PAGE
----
1 day ago
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Sam TicknerSandy Tickner the documentary I was telling you about all about this

5 hours ago

1 Reply

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Kate DempseyJaji Jaji is this the top of the unification palace???

1 day ago   ·  1

3 Replies

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Corey LoweJust Watch the last days in Vietnam. On History channel. Eye opener and very interesting 👍

20 hours ago
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Alan Ngametua ManuelIts something we would never forget

1 day ago
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John NorrisBod, thank's ffor postint

1 day ago
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Chereen HeywardRemember this on the news

1 day ago
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Do you have a question for Neil Oliver? Leave it in a comment below.

Neil will pick his favourites to answer! #CoastNewZealand #CoastAustralia
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Do you have a question for Neil Oliver? Leave it in a comment below. 

Neil will pick his favourites to answer! #CoastNewZealand #CoastAustralia

Robyn Pinto, Bill Perkovic and 10 others like this

Lillian GingloWelcome to Australia, Neil Oliver. Could you please tell us where & when, the most recent island/volcano came up from the ocean? Thank you. Enjoy your visit.

2 days ago
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#ThisDayInHistory – 28 April 1996 – Port Arthur Massacre (20th anniversary)

The Port Arthur massacre was a mass shooting that occurred in Tasmania in April 1996, resulting in the deaths of 35 people. It remains the deadliest shooting in the history of Australia, and as well as generating shocked disbelief around the country it also produced a major change in Australian gun laws.

Social misfit Martin Bryant went on a killing spree on 28 April 1996, driving from northern Hobart to the historic site of Port Arthur armed with three semi-automatic weapons.

What triggered Bryant’s rampage is unknown but may have been associated with his hatred of acquaintances David and Noeline Martin, whom he irrationally blamed for his father’s depression and suicide in 1993. There was later some speculation that he may also have been motivated by the Dunblane School Massacre in Scotland that had occurred just six weeks before.

On the way to Port Arthur, Bryant stopped in at the Martin’s property “Seascape” during the morning, killing both with gun and knife. Proceeding to the Broad Arrow Café at Port Arthur in the early afternoon, Bryant then embarked on his murderous attack, walking through the café and randomly shooting anyone that caught his eye. Men, women and children were murdered by gunfire and twelve people were killed in the first 30 seconds.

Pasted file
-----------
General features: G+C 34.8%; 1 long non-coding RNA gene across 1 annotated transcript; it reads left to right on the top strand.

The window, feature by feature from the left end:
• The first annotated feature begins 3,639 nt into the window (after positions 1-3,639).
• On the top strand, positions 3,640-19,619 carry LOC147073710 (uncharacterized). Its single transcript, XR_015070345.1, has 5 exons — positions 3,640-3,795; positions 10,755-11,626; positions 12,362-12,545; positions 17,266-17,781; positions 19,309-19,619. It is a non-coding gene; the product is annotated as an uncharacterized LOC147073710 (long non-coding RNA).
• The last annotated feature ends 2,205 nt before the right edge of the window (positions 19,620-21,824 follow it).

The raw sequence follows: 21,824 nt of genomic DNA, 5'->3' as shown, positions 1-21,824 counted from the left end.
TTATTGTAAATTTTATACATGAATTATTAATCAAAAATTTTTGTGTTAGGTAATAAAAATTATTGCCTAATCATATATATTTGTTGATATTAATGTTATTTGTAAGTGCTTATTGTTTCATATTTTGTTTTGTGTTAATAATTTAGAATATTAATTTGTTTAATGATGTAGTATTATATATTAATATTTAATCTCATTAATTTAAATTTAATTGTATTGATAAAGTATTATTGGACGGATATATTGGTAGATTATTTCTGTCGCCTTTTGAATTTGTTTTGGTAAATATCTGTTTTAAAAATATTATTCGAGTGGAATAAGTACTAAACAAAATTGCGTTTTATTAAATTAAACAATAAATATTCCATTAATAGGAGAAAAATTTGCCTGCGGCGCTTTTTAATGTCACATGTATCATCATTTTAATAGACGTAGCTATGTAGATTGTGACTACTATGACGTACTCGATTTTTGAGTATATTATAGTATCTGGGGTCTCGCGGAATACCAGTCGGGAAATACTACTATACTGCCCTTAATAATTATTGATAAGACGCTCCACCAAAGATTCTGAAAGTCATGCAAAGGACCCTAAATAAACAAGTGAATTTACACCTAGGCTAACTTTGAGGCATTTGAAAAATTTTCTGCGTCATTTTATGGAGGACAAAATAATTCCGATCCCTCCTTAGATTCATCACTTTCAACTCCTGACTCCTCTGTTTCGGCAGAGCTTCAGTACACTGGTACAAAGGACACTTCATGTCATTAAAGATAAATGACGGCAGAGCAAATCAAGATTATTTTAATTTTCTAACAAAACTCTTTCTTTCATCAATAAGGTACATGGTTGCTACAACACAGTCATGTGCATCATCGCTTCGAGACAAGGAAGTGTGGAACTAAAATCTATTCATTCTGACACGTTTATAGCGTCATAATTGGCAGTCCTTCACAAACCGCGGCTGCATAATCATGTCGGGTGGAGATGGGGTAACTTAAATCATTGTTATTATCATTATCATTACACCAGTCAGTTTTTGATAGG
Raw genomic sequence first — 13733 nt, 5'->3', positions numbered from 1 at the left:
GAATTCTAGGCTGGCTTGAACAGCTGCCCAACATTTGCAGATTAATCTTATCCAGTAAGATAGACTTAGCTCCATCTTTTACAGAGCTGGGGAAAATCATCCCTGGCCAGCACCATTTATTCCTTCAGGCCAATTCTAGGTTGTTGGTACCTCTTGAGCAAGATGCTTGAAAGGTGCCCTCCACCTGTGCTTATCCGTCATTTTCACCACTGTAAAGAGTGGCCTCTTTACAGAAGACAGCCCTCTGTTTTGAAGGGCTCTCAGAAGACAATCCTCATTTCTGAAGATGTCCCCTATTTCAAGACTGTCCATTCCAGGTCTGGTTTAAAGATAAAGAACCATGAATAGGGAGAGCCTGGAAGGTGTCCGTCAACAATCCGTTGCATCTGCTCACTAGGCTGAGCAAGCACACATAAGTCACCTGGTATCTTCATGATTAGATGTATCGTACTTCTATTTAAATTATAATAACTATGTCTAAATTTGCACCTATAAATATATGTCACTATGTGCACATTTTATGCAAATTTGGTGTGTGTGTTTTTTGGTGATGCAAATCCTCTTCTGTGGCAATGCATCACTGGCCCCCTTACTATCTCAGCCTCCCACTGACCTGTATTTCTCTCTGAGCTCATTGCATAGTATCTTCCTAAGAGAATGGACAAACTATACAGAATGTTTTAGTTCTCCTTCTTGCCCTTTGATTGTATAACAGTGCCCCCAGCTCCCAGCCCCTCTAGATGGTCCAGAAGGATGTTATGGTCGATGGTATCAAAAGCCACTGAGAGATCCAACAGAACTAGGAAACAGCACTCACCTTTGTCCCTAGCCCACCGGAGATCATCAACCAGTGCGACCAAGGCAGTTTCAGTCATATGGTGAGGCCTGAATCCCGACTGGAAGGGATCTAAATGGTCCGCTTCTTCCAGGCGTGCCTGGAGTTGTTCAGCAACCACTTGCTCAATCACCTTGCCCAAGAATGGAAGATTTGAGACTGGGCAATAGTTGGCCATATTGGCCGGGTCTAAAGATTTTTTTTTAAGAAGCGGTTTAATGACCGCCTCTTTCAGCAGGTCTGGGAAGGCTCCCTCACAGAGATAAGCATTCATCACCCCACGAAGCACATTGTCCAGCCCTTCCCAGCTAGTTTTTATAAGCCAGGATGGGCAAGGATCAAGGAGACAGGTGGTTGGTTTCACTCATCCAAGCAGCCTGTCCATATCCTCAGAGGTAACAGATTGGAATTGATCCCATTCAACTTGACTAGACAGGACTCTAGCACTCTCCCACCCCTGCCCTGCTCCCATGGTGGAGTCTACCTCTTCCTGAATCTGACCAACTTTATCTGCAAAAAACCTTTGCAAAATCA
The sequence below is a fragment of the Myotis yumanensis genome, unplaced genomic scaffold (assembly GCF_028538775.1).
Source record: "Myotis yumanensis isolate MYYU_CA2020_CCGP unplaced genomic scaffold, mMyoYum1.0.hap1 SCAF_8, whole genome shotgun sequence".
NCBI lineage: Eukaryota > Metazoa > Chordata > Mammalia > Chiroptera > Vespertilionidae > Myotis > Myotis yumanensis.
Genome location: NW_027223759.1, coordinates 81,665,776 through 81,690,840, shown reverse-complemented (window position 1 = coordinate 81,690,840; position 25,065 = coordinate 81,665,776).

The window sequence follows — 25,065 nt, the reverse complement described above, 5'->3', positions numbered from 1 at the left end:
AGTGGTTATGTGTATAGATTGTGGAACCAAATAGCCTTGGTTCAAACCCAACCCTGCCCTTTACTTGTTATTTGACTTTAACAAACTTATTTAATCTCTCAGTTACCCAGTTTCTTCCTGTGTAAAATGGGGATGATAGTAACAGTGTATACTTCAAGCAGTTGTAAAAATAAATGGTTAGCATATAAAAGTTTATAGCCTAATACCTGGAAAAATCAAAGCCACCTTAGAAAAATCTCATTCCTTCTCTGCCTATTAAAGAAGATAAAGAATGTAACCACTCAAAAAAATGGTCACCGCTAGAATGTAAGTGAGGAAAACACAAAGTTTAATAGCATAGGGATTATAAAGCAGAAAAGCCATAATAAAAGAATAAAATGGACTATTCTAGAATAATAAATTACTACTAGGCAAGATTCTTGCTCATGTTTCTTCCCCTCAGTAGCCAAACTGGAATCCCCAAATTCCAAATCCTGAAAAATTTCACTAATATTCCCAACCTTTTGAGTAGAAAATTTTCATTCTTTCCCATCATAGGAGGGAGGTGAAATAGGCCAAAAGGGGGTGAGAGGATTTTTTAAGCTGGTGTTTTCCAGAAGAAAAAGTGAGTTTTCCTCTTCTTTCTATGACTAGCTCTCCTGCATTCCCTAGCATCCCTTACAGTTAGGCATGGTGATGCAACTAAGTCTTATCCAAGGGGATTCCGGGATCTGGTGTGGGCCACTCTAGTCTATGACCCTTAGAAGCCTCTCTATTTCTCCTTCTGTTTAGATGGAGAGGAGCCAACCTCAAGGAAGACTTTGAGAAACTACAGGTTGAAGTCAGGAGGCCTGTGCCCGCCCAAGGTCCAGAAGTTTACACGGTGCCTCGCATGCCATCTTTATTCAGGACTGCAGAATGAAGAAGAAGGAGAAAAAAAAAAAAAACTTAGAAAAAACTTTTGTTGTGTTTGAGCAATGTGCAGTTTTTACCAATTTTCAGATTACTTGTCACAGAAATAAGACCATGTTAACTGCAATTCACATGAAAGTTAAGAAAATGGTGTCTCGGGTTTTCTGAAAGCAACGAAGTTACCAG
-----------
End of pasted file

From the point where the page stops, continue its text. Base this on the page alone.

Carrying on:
Bryant then went marauding through the adjacent gift shop and outside into the car park, again shooting indiscriminately at all those who crossed his path, killing a further twelve people.

Getting back into his car he then drove towards the nearby toll-booth, shooting several others and kidnapping the driver of a passing vehicle. He returned to “Seascape” where he bunkered down in a siege situation, holding off the local police who had reached the scene a short time after.

A Special Operations Police Team then arrived in the darkness around 9pm and cordoned off the area until the following morning, when a fire, thought to be started by Bryant, forced him out with his clothes on fire. He was captured with only minor injuries. By the end of the ordeal, 35 people had been murdered, together with 23 others who had suffered significant gunshot wounds.

Although suspected by many as being criminally insane Bryant was deemed fit to stand trial and eventually found guilty of murder. He was sentenced to 35 life sentences, one for each of his victims, and has no possibility of parole.

As well as the enormous public horror and disgust generated in Australia and indeed around the world, there was major political fallout. As a direct result, the Prime Minister, John Howard, introduced strict gun control laws across Australia that included uniform firearm licensing and also heavily restricted the private ownership of semi-automatic weapons of the type Bryant had used.

Image: The Port Arthur penal colony in Tasmania, the site of the massacre. Courtesy Wikimedia Commons.
... See MoreSee Less

#ThisDayInHistory – 28 April 1996 – Port Arthur Massacre (20th anniversary)

The Port Arthur massacre was a mass shooting that occurred in Tasmania in April 1996, resulting in the deaths of 35 people. It remains the deadliest shooting in the history of Australia, and as well as generating shocked disbelief around the country it also produced a major change in Australian gun laws.

Social misfit Martin Bryant went on a killing spree on 28 April 1996, driving from northern Hobart to the historic site of Port Arthur armed with three semi-automatic weapons. 

What triggered Bryant’s rampage is unknown but may have been associated with his hatred of acquaintances David and Noeline Martin, whom he irrationally blamed for his father’s depression and suicide in 1993. There was later some speculation that he may also have been motivated by the Dunblane School Massacre in Scotland that had occurred just six weeks before.

On the way to Port Arthur, Bryant stopped in at the Martin’s property “Seascape” during the morning, killing both with gun and knife. Proceeding to the Broad Arrow Café at Port Arthur in the early afternoon, Bryant then embarked on his murderous attack, walking through the café and randomly shooting anyone that caught his eye. Men, women and children were murdered by gunfire and twelve people were killed in the first 30 seconds.